How to Make Decisions Under Pressure 11 Free Mind Mapping Applications & Web Services How to Use Parkinson’s Law to Your Advantage 19 Free GTD Apps for Windows, Mac & Linux 32 Hacks for Sticking to Your Budget

    Trending in Featured

    1 Why Do I Have Bad Luck? 2 Simple Things to Change Your Destiny 2 The Gentle Art of Saying No 3 How to Motivate Yourself: 13 Simple Ways You Can Try Right Now 4 15 Ways to Cultivate Lifelong Learning for a Sharper Brain 5 How to Overcome Procrastination and Start Doing What Truly Matters

    Read Next

    Advertising
    Advertising

    Last Updated on November 28, 2018

    Why Do I Have Bad Luck? 2 Simple Things to Change Your Destiny

    Why Do I Have Bad Luck? 2 Simple Things to Change Your Destiny

    Are you one of those people who are always suffering setbacks? Does little ever seem to go right for you? Do you sometimes feel that the universe is out to get you? Do you wonder:

    Why do I have bad luck? Is bad luck real?

    A couple of months ago, I met up with an old friend of mine who I hadn’t seen since last year. Over lunch, we talked about all kinds of things, including our careers, relationships and hobbies.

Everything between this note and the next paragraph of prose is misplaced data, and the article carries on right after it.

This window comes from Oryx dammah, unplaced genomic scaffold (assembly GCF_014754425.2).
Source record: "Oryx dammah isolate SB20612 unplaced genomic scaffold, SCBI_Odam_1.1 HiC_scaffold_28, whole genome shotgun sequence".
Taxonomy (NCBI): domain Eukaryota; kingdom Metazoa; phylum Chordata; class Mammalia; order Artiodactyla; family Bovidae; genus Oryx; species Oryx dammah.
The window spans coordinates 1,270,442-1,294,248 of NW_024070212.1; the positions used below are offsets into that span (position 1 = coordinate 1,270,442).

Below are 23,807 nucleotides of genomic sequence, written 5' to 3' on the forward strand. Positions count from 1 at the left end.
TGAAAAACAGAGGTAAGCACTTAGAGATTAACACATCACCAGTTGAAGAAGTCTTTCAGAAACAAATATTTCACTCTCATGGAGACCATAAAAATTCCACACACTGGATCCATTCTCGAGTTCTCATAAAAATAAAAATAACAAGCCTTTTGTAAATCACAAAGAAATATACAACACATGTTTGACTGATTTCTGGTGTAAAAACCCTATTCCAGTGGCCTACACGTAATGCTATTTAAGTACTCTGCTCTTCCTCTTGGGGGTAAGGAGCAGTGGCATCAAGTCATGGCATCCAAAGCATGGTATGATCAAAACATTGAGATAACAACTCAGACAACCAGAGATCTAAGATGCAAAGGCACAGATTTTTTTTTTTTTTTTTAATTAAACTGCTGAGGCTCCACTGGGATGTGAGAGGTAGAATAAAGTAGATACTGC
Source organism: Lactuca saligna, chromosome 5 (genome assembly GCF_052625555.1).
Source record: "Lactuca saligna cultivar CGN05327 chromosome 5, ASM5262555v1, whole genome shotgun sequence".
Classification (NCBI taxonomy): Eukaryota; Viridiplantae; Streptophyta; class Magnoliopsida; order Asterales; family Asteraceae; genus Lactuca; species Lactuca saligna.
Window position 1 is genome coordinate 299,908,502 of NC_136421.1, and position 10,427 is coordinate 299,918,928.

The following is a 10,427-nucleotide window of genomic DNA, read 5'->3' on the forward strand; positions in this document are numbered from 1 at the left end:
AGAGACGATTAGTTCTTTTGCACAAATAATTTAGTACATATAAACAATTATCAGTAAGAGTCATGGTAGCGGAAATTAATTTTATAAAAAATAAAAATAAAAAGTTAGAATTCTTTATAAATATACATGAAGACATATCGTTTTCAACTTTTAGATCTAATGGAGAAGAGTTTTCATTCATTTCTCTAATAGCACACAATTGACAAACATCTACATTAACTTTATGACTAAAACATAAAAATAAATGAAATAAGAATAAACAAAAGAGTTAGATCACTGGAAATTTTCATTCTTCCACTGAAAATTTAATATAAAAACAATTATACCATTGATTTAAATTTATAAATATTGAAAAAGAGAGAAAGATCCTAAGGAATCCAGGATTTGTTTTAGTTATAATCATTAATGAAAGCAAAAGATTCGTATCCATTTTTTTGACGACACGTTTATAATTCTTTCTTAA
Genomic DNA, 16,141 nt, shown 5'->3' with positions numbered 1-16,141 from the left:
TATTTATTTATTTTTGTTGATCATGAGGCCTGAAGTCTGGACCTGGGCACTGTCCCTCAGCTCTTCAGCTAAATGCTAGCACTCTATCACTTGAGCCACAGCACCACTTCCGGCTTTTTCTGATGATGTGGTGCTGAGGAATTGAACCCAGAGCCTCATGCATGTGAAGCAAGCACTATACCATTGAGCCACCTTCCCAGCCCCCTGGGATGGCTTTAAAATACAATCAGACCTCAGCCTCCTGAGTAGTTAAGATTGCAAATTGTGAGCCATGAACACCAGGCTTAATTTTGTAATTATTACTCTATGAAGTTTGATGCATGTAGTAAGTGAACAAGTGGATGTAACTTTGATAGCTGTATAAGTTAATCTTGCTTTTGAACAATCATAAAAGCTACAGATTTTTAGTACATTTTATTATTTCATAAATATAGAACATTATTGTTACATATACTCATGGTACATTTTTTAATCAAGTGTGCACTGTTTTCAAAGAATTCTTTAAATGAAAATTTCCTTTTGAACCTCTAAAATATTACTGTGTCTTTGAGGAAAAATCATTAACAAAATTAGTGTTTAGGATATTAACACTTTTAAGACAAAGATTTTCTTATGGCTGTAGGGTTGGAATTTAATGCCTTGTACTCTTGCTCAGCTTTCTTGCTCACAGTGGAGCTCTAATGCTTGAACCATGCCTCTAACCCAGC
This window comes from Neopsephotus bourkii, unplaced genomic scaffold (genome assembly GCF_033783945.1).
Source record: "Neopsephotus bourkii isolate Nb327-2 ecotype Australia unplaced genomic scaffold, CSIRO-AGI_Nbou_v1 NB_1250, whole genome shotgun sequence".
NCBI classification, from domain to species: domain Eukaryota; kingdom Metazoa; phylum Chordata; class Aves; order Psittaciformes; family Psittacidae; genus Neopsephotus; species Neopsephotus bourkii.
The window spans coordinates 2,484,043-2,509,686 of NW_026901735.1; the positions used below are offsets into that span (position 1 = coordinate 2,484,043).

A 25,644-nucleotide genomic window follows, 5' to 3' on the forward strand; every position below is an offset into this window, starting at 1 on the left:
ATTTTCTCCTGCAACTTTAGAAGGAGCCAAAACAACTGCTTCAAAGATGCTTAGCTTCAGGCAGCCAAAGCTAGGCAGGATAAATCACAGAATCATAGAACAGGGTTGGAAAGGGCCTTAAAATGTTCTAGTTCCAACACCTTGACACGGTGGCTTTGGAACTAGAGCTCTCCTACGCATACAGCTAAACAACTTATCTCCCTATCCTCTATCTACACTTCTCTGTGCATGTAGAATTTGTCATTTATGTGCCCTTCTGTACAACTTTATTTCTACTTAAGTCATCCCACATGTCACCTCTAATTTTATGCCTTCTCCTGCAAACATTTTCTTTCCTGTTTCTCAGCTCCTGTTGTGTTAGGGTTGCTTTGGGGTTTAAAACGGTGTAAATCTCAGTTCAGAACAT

My friend told me his job had become dull and uninteresting to him, and despite applying for promotion – he’d been turned down. His personal life wasn’t great either, as he told me that he’d recently separated from his long-term girlfriend.

    When I asked him why things had seemingly gone wrong at home and work, he paused for a moment, and then replied:

    “I’m having a run of bad luck.”

    I was surprised by his response as I’d never thought of him as someone who thought that luck controlled his life. He always appeared to be someone who knew what he wanted – and went after it with gusto.

    He told me he did believe in bad luck because of everything happened to me.

    Advertising

    It was at this point, that I shared my opinion on luck and destiny:

    While chance events certainly occur, they are purely random in nature. In other words, good luck and bad luck don’t exist in the way that people believe. And more importantly, even if random negative events do come along, our perspective and reaction can turn them into positive things.

    Your luck is no worse—and no better—than anyone else’s. It just feels that way. Better still, there are two simple things you can do which will reverse your feelings of being unlucky and change your luck.

    1. Stop believing that what happens in life is out of your control.

    Stop believing that what happens in your life is down to the vagaries of luck, destiny, supernatural forces, malevolent other people, or anything else outside yourself.

    Psychologists call this “external locus of control.” It’s a kind of fatalism, where people believe that they can do little or nothing personally to change their lives.